- Use intrusion detection and prevention systems: Implement intrusion detection and prevention systems to detect and prevent unauthorized access to networks, systems, and applications that store or transmit ePHI.
- Monitor network traffic: Regularly monitor network traffic for unusual or suspicious activity, such as excessive login attempts, unauthorized access to ePHI, or other indicators of a security breach.
- Monitor logs and audit trails: Regularly review logs and audit trails to detect and respond to potential security threats and breaches of ePHI.
- Use security analytics: Use security analytics to detect patterns and anomalies in data that may indicate a potential security breach.
- Regularly test: Regularly conduct penetration testing, vulnerability assessments, and security audits to identify potential security vulnerabilities and weaknesses.
Implementing a Security Policy
A security policy is a set of rules and guidelines that outline the organization’s approach to protecting ePHI from unauthorized access, use, disclosure, and destruction. Here are some best practices for implementing a security policy:
- Tailor the policy to the organization: A security policy should be tailored to the specific needs and operations of the organization. It should take into account the organization’s size, complexity, and technical infrastructure.
- Involve all stakeholders: Involve all stakeholders in the development of the security policy, including management, IT, legal, and compliance personnel.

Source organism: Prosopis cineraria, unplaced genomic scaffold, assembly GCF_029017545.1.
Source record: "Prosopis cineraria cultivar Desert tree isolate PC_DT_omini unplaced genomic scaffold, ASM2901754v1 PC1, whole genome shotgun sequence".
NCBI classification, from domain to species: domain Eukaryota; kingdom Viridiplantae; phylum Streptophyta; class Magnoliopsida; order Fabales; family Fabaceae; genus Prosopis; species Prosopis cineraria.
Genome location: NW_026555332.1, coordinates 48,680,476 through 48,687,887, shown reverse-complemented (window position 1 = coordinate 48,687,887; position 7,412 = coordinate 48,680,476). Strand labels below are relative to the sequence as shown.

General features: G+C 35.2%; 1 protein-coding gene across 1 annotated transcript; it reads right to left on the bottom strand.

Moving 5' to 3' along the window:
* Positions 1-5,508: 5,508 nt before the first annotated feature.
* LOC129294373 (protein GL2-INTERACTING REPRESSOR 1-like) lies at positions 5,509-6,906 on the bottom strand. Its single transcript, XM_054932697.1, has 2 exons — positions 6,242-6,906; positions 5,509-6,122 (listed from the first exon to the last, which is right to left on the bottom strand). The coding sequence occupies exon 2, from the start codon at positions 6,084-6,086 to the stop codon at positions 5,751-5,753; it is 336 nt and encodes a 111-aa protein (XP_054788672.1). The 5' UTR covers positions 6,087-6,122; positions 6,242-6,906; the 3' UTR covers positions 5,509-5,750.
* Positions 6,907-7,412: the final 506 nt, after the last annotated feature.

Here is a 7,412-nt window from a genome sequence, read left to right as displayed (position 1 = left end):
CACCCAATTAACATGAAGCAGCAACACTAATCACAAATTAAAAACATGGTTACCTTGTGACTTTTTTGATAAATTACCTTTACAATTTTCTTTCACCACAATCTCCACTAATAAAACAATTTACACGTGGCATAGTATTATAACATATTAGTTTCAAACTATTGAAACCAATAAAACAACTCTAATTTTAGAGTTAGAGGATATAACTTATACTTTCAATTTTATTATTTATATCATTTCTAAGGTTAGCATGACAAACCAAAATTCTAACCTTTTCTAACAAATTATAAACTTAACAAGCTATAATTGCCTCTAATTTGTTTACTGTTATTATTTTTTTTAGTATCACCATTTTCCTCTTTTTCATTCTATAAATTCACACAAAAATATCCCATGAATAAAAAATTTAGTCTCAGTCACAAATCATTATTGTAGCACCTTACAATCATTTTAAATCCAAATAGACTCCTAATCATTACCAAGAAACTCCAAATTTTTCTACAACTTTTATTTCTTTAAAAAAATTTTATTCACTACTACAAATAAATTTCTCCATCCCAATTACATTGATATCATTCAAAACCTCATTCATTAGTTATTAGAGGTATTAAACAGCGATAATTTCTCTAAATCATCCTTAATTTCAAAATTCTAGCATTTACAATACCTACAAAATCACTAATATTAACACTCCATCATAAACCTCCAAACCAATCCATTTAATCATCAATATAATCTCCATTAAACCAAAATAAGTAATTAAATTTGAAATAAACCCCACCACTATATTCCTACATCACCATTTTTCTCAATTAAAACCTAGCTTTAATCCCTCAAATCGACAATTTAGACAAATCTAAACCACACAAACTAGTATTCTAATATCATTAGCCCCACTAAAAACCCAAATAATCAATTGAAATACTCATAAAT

- Assess risks: Assess risks and vulnerabilities to ePHI and include them in the security policy.
- Include incident response: Include incident response procedures in the security policy that cover all types of security incidents and breaches.
- Include regular review and update: Include a provision for regularly reviewing and updating the security policy to ensure it remains current and effective in protecting ePHI.
- Communicate the policy: Communicate the security policy to all workforce members, business associates, and any other parties who are bound by the policy.
HIPAA Compliance with Tabnine
Tabnine’s secure AI assistant for code is highly relevant for organizations operating under HIPAA. Healthcare organizations must ensure that their coding practices are compliant with the law. By running Tabnine on a private network, organizations can have complete control over their data and ensure that they meet the stringent security requirements of HIPAA. This is particularly important when dealing with patient health information, which must be kept confidential at all times. Tabnine’s ability to run locally, on self-hosted servers, in a VPC, or completely offline, provides an added layer of security that can help healthcare organizations protect sensitive patient data and maintain compliance with HIPAA regulations.
About Tabnine AI for Enterprise
Tabnine is an AI assistant tool used by over 1 million developers from thousands of companies worldwide. Tabnine Enterprise has been built to help software engineering teams write high-quality code faster and more efficiently, accelerating the entire SDLC. Designed for use in enterprise software development environments, Tabnine Enterprise offers a range of features and benefits, including the highest security and compliance standards and features, as well as support for a variety of programming languages and IDEs.